We Are What We Eat

In the March 2014 issue of Outside magazine, I found what I’d long searched for in a brief, un-credited piece called “Focus on Food Quality.”

According to the article, the foods we eat fall into ten basic categories and can be ranked by their nutritional value as follows:

1.  Vegetables
2.  Fruits
3.  Nuts, seeds and healthy oils
4.  Fish and lean meats like chicken and turkey
5.  Whole grains
6.  Dairy
7.  Refined grains like white pasta
8.  Fatty meats like bacon
9.  Sweets
10.Fried foods

Our daily diet should include more of the first food than the second, more of the second than the third, and so on. In general, we should “eat from the first five categories more often with only occasional dips into the second five.”

Finally, after years of wavering food pyramids and partitioned plates, I’d found an eating plan that fit my list-crazed mentality. I rarely bypass any article, news story, or blog based on a list. Perhaps this eating-guide-as-list could hold my attention beyond tomorrow’s breakfast.

Over the years, I’ve slowly self-corrected my earlier, unrestricted eating habits and adopted the first five foods as the bulk of my diet. So as I examined the list, I basked in the glow of my self-righteousness.

But smugness fled faster than a startled hummingbird when I read the phrase, “occasional dips into the second five.”

“Occasional” I could live with, because it’s open to interpretation. To some, it might mean on alternate Thursdays of months beginning with M — if there’s a full moon. Others might define “occasional” more liberally as no more than two out of every three meals.

But the word “dip” flummoxed me. It implies a quick trip in, then immediately out, and back to business as usual. Who can do that when faced with a dessert buffet? I can’t. I dive right in, the party’s on, and oh my, do I enjoy myself.

Fortunately, I’ve developed a related skill that helps me work my way back into the top half of the list before I drown in a sea of chocolate and caramel: self-forgiveness. I grant my binge-weary brain a full pardon for careening off into pepperoni pizza, fried everything, and assorted dessert items I’ve squirreled away in case an unexpected horde stops by for dinner.

Strengthened with forgiveness, I slowly return to the top five food categories on the list — my smugness a mere shadow of its former self.

Have any tricks you use
to eat more healthfully? Or not?
Please comment

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18 thoughts on “We Are What We Eat

  1. I try not to bring it into the house. Let it remain on the store shelves. Now, that’s for when I do the shopping. My hubby, the poster child for Jack Spratt, has stashes of goodies all over the house. He’s either a lousy hider, or I’m an excellent seeker.

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  2. Too funny. In my case, I’m an excellent hider and my husband is an even better seeker; so when I go to retrieve something I have a hankering for, it has been found and consumed. And the man has never known guilt.

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  3. I have had great results with Weight Watchers. It is not so much a diet plan as it is a system that makes you stop and think about what you are putting into your body. There are points assigned to everything and you are allotted so many points per day, with some flexibility in the bonus points for the week.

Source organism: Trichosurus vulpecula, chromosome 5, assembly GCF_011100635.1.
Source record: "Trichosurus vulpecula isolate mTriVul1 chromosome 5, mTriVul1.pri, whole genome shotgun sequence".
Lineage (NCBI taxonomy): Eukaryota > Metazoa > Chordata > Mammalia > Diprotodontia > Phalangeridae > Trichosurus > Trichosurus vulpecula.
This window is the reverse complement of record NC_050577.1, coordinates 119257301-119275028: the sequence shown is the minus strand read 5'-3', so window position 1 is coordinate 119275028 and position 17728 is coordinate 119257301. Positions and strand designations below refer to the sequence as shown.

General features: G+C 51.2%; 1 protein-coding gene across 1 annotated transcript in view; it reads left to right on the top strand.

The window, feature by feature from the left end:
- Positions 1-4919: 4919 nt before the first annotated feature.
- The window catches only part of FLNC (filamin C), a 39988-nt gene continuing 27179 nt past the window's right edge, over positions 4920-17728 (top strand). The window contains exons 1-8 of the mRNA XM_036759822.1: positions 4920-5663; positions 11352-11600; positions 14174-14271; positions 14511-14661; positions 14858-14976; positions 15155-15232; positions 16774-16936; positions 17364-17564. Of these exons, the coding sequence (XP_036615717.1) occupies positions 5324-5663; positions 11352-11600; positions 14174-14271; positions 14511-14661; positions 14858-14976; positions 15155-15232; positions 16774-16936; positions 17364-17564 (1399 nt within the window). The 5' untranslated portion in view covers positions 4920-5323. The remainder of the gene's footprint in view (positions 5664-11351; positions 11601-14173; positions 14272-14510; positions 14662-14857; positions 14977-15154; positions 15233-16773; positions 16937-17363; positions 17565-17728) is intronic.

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  4. I have dealt with “old Devil” fat since I was 14. It is important to recognize emotional eating. Working at this time in a Health Food Warehouse, I realize a lot of info is a racket, like panic over gluten. I come from a long line of short, dumpy women, in the store we get every age and size. I saw a card recently- Life is short, remember all those women on The Titianic who waved away the dessert cart. I think it was Erma Bombeck. So I avoid sugar in excess, and beets of course, thanks for a thought provoking post, yet again, from Sheila.

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  5. Like lots of women food and weight have been a big part of my life. I still remember now being on conversation with someone about wasted calories who was clear that she’d only ever use them on things she loved the taste of. So I have followed this. I taste a biscuit and it’s not as good as I’d like so I simply stop eating it- before I’d have eaten it regardless of pleasure. Somehow it changes everything…. And luckily for me the things I mostly love the taste of are good for you things… With the sometimes treat of life’s essentials of chocolate and ice cream! So only eat what tastes delicious works for me….

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  6. Erma my Guru to, saw a brilliant Biography of her. Do you have the story of Mike and his Dad’s lawn? I carried it in my wallet for years, still chokes me up. Glad food is a pleasure for you.

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  7. I agree with you, Janet. I tend to dive into the “second five” more often than I dip into them.
    The only healthy eating trick or tip I have is to try and eat more foods that I grow myself, or eat more dinners that we cook up from scratch. But that resolve often disappears when faced with a tempting desert bar or some fine southern cooking!

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  8. I’m glad you found the list worthy of thought. I certainly did. It was at once validating and indicative of changes I could still make. And I agree with you about the sweets. At least they weren’t dead last. Good to hear from you, Cindy.

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